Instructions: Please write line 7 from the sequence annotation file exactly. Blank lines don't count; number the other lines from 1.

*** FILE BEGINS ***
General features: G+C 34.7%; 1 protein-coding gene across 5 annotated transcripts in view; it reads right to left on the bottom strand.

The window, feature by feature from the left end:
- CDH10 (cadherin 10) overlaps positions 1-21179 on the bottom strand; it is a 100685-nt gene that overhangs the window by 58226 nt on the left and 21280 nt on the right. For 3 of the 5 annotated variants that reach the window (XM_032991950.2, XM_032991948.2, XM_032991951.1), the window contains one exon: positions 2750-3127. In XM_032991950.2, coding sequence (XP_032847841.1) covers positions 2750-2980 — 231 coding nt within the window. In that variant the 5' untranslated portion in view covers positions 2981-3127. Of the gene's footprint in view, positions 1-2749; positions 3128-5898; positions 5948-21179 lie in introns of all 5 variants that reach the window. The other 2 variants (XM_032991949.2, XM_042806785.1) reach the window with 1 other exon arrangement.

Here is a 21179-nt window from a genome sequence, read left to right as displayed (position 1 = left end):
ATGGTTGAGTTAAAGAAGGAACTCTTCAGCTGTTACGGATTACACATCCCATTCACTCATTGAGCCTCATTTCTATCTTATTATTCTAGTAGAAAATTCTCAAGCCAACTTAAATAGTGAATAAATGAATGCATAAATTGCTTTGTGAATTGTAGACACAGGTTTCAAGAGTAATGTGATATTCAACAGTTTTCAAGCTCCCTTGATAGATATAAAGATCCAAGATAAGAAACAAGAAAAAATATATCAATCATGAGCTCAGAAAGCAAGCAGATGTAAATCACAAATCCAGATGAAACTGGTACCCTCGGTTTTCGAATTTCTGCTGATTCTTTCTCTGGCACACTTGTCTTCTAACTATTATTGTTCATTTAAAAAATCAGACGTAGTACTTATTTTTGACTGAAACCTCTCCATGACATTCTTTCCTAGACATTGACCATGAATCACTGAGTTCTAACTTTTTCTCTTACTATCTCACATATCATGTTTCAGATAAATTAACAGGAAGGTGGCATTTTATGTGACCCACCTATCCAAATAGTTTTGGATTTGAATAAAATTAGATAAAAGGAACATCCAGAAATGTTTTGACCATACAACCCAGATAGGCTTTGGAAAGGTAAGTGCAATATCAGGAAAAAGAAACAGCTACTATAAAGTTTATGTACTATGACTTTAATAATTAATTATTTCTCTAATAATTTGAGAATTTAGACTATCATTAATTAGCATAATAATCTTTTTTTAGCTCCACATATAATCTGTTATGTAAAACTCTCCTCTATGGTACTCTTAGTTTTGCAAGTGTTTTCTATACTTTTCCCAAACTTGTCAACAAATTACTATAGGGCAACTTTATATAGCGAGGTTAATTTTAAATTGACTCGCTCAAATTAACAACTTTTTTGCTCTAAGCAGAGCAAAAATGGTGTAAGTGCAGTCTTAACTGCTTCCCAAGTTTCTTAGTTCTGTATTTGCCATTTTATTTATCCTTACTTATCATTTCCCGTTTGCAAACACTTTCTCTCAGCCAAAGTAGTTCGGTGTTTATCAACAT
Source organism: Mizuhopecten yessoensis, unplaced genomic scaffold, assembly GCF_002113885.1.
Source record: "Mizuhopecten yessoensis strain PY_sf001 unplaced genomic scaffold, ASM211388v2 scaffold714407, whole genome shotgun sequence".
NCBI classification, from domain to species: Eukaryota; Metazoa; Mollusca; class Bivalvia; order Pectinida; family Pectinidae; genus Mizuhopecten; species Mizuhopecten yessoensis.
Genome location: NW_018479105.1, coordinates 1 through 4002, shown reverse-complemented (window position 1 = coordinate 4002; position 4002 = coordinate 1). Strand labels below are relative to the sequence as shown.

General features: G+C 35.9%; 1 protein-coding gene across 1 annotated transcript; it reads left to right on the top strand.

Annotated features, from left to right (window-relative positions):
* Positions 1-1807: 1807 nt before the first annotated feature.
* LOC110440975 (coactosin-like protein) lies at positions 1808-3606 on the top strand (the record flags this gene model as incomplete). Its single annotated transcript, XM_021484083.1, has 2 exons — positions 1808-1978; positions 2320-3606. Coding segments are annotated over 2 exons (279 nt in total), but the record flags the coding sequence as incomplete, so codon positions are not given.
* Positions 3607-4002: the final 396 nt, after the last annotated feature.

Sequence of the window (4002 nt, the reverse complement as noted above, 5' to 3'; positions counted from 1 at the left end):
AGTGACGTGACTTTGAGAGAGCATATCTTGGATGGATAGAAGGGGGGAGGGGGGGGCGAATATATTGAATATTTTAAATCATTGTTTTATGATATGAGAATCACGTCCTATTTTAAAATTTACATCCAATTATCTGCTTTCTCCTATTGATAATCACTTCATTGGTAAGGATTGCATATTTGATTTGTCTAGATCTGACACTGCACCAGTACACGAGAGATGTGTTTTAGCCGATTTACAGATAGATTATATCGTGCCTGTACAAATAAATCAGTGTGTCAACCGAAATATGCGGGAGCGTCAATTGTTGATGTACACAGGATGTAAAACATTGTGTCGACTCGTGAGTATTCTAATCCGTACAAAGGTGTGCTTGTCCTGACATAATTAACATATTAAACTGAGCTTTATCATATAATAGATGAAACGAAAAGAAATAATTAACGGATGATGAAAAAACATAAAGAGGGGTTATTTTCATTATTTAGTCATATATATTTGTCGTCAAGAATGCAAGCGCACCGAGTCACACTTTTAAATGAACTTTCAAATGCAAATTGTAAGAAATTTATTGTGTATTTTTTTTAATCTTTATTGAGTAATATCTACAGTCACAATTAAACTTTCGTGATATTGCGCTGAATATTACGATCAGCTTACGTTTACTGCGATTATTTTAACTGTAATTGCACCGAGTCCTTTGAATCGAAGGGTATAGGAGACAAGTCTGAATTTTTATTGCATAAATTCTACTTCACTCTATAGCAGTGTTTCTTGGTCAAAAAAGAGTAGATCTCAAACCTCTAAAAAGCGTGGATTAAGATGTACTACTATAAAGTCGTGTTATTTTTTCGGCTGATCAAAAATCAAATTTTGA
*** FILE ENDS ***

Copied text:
Source record: "Mizuhopecten yessoensis strain PY_sf001 unplaced genomic scaffold, ASM211388v2 scaffold714407, whole genome shotgun sequence".